Differential susceptibility of rat primary neurons and neural stem cells to PFOS and PFOA toxicity
By Paula Pierozan and Oskar Karlsson
June 16, 2021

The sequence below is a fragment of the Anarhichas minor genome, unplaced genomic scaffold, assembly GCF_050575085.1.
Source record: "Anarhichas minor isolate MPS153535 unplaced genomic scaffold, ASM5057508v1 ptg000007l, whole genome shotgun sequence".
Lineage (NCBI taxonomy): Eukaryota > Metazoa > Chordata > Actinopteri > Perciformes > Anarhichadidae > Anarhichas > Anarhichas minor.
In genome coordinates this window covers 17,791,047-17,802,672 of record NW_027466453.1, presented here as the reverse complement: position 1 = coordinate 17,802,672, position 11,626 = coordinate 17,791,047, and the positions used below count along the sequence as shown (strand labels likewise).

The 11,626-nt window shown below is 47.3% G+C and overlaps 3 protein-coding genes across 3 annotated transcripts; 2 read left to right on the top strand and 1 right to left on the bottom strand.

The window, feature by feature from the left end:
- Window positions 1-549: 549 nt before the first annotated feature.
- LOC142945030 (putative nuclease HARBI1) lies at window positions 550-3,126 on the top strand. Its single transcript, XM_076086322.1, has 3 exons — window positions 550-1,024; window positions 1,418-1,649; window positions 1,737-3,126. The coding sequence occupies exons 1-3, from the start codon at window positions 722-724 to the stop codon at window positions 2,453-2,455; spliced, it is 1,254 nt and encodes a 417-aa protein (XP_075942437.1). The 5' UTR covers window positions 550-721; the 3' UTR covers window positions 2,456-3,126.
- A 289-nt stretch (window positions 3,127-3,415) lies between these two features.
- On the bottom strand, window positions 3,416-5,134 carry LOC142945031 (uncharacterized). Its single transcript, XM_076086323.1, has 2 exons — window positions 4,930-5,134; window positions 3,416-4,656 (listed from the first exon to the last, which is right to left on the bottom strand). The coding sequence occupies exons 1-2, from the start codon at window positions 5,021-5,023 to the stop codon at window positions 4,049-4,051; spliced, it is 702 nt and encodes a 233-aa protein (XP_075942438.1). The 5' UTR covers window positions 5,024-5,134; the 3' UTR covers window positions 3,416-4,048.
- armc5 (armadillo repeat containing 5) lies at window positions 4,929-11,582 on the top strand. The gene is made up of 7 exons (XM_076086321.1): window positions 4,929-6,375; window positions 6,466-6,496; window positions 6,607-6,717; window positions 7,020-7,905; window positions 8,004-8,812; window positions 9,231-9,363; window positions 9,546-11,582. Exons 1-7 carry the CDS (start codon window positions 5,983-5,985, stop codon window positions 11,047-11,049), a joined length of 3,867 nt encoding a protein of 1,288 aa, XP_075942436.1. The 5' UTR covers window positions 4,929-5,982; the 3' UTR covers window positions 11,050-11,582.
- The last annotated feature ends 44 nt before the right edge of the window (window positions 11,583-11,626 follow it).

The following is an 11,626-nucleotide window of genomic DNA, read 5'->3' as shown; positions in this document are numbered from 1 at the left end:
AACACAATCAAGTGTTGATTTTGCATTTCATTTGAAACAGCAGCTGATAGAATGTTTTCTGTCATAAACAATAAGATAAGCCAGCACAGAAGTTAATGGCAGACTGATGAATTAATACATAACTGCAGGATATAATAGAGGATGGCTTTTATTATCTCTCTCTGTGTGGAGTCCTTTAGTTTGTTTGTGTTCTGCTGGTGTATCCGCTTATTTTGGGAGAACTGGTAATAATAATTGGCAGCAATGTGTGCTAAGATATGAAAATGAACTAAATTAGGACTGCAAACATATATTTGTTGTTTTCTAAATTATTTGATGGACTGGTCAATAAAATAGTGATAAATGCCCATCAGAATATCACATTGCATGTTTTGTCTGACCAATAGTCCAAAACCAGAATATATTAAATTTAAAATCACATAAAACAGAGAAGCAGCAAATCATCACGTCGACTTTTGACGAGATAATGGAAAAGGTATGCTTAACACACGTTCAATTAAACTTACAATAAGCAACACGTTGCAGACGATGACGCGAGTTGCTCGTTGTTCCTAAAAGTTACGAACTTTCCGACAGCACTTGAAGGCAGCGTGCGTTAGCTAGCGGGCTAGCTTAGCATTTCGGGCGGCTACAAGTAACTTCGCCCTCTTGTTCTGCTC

Perfluorinated substances (PFAS) are ubiquitous and persistent contaminants. Studies have indicated that fetuses and infants can be exposed to these chemicals in utero and through breastfeeding. Despite this, limited data about their effects on brain development are available. Here, we compared the effects of PFOS and PFOA exposure in rat primary neurons and neural stem cells (NSC). Treatment with 1 to 250 µM of either of these compounds caused no effects on cell viability or proliferation in primary neurons, while PFOS exposure increased the NSC proliferation already at the lowest concentration tested (1-100 µM). Further analysis showed that both PFOS and PFOA caused morphological alterations of NSC-derived neurons. The neurons derived from NSC treated with either of the PFAS demonstrated a decrease in cell body area. Exposure to 1 and 10 µM PFOA also affected the neurite network and caused an increase in the number of processes and branches per cell. None of the PFAS caused morphological alterations in primary neurons. These data suggest that NSC, mimicking the immature brain, is clearly more susceptible to PFOS and PFOA exposure than the primary neurons. The PFAS-induced alterations in NSC may be related to neurobehavioral alterations observed in rodents developmentally exposed to these compounds, and show the importance to consider the effects of these compounds on human brain development and disease.